He had a very attractive mouth. She was close enough to see it. Clear lines. Not too thin. Now even the second corner started to twitch, but he finally found his voice.
“What’s not quite finished?” he asked.
“The . . . “ Jill took a deep breath. “The beauty process.” A large flake of green paste shook itself loose from her face and floated to the ground without a sound.
“I see.” His answer was grave, but his eyes were alight with laughter.
And all at once, Jill couldn’t help herself. She burst out laughing. Her neighbor joined in, doubling up until he had to gasp for breath. Finally, Jill sagged against the wall and looked for something to wipe away her tears. He passed her the last clean towel.
“Thanks.” She grabbed it, then stared in doubt at the fluffy white material.
“You can use my bathroom.” He grinned. “I guess you know the way.”
Jill grinned back. “I do.”
Half an hour later, she started to feel like a human being again. A cautious peek into his mirror assured her that her hair still had its light brown color, though she wasn’t sure about her face. It certainly felt clean. Scrubbed, rather. Flaming red, to be exact. She hoped it would tone down with time. She would have something to say to Mary.
Toweling her hair, she ventured out. It was easy to find her way, as his apartment was built like hers. Following a faint clicking sound, she wandered into his living room.
Her neighbor hunched over a computer, typing away as if he wanted to set the keyboard on fire. He had pulled on a white shirt, but his feet were still bare.
“You work in the middle of the night?” she asked.
He nodded. “I’m a night-owl.” He threw her a lopsided grin. “And tonight, inspiration struck.”
She stopped toweling her hair and lifted her eyebrows. There was something in his grin that filled her with foreboding. “Nothing to do with me, I hope?” she asked.
His grin deepened. “Uh. Kind of.”
She came closer.
He swiveled around on his chair and got up. “I just couldn’t resist.”
Jill narrowed her eyes. “Couldn’t resist what?”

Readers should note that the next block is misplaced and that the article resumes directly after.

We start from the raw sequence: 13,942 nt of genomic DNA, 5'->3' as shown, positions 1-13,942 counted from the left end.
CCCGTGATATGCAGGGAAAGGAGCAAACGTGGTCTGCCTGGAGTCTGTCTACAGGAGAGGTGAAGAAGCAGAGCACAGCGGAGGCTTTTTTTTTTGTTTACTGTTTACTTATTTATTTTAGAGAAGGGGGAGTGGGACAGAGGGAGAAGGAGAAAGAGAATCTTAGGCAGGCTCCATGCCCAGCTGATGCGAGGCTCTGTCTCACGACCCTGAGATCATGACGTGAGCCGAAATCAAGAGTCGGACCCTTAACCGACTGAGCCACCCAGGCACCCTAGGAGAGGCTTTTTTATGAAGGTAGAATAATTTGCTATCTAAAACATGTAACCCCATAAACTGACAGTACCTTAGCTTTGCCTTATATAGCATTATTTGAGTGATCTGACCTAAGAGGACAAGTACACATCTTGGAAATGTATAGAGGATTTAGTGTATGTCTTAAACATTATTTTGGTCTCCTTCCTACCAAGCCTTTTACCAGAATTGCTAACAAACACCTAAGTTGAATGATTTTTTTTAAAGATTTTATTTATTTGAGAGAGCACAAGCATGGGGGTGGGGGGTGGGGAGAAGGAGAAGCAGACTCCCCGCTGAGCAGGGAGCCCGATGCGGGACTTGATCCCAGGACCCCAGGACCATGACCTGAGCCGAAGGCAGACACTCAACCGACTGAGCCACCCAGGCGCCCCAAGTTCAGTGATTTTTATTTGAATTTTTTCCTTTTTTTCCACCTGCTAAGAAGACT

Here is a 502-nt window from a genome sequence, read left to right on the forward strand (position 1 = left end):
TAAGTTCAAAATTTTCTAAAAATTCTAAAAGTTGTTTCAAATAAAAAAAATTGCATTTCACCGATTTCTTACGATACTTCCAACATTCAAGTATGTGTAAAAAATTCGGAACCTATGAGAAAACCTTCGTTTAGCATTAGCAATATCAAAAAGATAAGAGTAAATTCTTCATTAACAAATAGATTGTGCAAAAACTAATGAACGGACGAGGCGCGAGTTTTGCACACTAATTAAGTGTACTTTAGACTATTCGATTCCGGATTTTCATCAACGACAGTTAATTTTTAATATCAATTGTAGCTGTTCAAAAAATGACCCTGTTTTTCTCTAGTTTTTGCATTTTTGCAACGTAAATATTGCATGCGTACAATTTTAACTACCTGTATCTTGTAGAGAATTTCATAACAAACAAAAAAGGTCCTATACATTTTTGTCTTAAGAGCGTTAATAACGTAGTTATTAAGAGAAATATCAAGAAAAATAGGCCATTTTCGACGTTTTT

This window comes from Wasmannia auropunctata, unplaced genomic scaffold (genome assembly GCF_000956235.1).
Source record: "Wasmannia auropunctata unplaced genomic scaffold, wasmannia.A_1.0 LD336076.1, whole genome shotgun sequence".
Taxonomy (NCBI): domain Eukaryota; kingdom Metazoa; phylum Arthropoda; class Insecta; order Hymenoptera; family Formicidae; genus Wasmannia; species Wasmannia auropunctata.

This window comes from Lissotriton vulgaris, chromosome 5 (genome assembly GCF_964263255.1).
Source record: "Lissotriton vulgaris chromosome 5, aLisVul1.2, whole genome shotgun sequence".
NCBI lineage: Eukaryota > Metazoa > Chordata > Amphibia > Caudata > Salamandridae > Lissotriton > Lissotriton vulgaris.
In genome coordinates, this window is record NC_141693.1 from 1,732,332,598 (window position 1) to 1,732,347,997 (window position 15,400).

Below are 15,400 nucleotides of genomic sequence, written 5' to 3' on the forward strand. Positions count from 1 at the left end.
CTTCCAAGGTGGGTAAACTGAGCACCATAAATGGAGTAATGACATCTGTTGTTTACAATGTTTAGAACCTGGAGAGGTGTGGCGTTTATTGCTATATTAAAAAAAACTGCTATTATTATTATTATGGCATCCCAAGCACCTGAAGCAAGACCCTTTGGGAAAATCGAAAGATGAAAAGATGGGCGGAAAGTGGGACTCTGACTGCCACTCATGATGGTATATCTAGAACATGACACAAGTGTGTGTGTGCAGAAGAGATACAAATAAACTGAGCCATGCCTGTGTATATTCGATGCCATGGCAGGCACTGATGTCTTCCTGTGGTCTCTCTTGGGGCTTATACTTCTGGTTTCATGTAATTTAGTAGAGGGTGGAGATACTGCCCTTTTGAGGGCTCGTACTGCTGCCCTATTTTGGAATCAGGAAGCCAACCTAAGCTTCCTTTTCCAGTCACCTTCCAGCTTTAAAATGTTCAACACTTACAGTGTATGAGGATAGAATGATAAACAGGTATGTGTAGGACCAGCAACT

“Well, I write children’s books.”
She got there with lightning speed. “And you’ve just had the perfect idea for a
variation on ‘The Beauty And The Beast’?”
“Beast E,” he corrected her with a smile.
“No. Beast E.” He was so close she could see the tiny wrinkles around his laughing green eyes. “You’re in apartment E, aren’t you?”
“Oh.” Jill was speechless.
“But I must say, you’ve improved greatly with the washing.”
Jill opened her mouth and closed it again.
He held out his hand. “By the way. My name’s Joe.”
She took it. His fingers closed around hers, warm and strong. “Hi, Beauty Joe. I’m Jill.”
He pulled a face. “Ouch. I guess I had that coming.”
It was Jill’s turn to laugh. “Yep. You won’t hear the last of it for a long time.” Her hair started dripping again, leaving droplets on his linoleum floor.
He looked at her, considering. “I know what I’ll do,” he finally said, “to make amends.”
Jill suppressed a smile and continued to towel her hair to stop it from dripping. “Well?”
“I’ll mop up your bathroom floor.”
By the time they had wrung out all the towels and finished cleaning the floor, she felt as if she had known him for years.
“Want a drink?” She hung the last towel on the rim of the tub and pushed back her heavy glasses that kept sliding down her nose.
“Love to.” He emptied out the bucket. “All that water has made me thirsty.”
Jill went to the kitchen to see what she could unearth. “Red wine okay?” she called back through the open door.
“Sounds great.” She heard him crossing the living room. “Can’t we take our drinks to the balcony?” he called.
“Sure,” Jill dropped the bottle opener back onto the kitchen table. “But we’ll get a kink in our necks because there’s just enough room to put the chairs side by side and hang our feet across the balustrade.”
There was a chuckle in his voice. “We’ll switch chairs when that happens.”
They switched chairs five times until the sunrise tinted the Space Needle an improbable rose, making it look as if it was going to fly off any minute. It was so easy to talk him him, so easy to tell him about all the dreams and dramas in her life.
When she finally brought him to the door, he said, “Good night, Beast E.”
“Good night, Beauty Joe.”
Jill only woke when the sun was already high in the sky. Feeling curiously light and happy, she dressed with care and did her hair and face with more attention than usual. Thank God nothing much remained of her hard-core beauty treatment.
As she pushed the pile of towels into the washing machine, she wondered how soon she could call on him without appearing too forward.
When she opened her door half an hour later, she found a parcel on her doormat. Puzzled, she picked it up. Something long, wrapped in light green gift paper. She undid the ribbon that held it together and found a brand new wrench. Underneath it, there was a note.
“Hope you slept well. Here’s something for you, in case I’m not at home when the next emergency arises. Have coffee ready, if you should feel like it.”